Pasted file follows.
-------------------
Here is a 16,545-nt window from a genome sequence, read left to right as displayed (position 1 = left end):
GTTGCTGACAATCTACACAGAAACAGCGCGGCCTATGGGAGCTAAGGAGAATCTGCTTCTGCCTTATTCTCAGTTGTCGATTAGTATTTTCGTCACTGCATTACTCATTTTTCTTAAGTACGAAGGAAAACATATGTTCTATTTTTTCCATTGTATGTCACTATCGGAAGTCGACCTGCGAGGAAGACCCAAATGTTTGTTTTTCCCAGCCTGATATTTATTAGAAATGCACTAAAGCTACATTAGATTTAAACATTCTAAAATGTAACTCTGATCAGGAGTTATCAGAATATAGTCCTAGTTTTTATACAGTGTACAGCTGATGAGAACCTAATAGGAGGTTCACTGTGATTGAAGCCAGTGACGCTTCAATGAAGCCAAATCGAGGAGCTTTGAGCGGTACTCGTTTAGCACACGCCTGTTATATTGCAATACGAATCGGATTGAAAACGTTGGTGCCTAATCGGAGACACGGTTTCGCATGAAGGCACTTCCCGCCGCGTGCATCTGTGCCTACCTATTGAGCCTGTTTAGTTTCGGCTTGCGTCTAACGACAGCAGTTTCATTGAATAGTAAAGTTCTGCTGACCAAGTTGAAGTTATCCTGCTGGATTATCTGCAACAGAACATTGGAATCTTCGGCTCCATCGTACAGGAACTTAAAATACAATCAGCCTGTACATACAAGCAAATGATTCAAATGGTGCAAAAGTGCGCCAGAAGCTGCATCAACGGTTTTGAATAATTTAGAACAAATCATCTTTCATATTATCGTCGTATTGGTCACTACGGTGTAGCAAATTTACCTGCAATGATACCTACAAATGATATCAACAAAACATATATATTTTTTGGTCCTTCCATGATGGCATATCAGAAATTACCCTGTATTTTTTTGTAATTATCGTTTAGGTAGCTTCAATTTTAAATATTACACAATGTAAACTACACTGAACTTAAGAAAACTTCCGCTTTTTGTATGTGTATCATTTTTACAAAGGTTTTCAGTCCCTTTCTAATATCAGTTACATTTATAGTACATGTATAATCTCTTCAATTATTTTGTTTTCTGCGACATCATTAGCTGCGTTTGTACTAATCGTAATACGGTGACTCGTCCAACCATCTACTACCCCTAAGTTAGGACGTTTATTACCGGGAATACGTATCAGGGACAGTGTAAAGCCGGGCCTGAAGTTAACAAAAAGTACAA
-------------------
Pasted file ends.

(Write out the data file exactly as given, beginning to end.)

Here is a 16,545-nt window from a genome sequence, read left to right as displayed (position 1 = left end):
GTTGCTGACAATCTACACAGAAACAGCGCGGCCTATGGGAGCTAAGGAGAATCTGCTTCTGCCTTATTCTCAGTTGTCGATTAGTATTTTCGTCACTGCATTACTCATTTTTCTTAAGTACGAAGGAAAACATATGTTCTATTTTTTCCATTGTATGTCACTATCGGAAGTCGACCTGCGAGGAAGACCCAAATGTTTGTTTTTCCCAGCCTGATATTTATTAGAAATGCACTAAAGCTACATTAGATTTAAACATTCTAAAATGTAACTCTGATCAGGAGTTATCAGAATATAGTCCTAGTTTTTATACAGTGTACAGCTGATGAGAACCTAATAGGAGGTTCACTGTGATTGAAGCCAGTGACGCTTCAATGAAGCCAAATCGAGGAGCTTTGAGCGGTACTCGTTTAGCACACGCCTGTTATATTGCAATACGAATCGGATTGAAAACGTTGGTGCCTAATCGGAGACACGGTTTCGCATGAAGGCACTTCCCGCCGCGTGCATCTGTGCCTACCTATTGAGCCTGTTTAGTTTCGGCTTGCGTCTAACGACAGCAGTTTCATTGAATAGTAAAGTTCTGCTGACCAAGTTGAAGTTATCCTGCTGGATTATCTGCAACAGAACATTGGAATCTTCGGCTCCATCGTACAGGAACTTAAAATACAATCAGCCTGTACATACAAGCAAATGATTCAAATGGTGCAAAAGTGCGCCAGAAGCTGCATCAACGGTTTTGAATAATTTAGAACAAATCATCTTTCATATTATCGTCGTATTGGTCACTACGGTGTAGCAAATTTACCTGCAATGATACCTACAAATGATATCAACAAAACATATATATTTTTTGGTCCTTCCATGATGGCATATCAGAAATTACCCTGTATTTTTTTGTAATTATCGTTTAGGTAGCTTCAATTTTAAATATTACACAATGTAAACTACACTGAACTTAAGAAAACTTCCGCTTTTTGTATGTGTATCATTTTTACAAAGGTTTTCAGTCCCTTTCTAATATCAGTTACATTTATAGTACATGTATAATCTCTTCAATTATTTTGTTTTCTGCGACATCATTAGCTGCGTTTGTACTAATCGTAATACGGTGACTCGTCCAACCATCTACTACCCCTAAGTTAGGACGTTTATTACCGGGAATACGTATCAGGGACAGTGTAAAGCCGGGCCTGAAGTTAACAAAAAGTACAA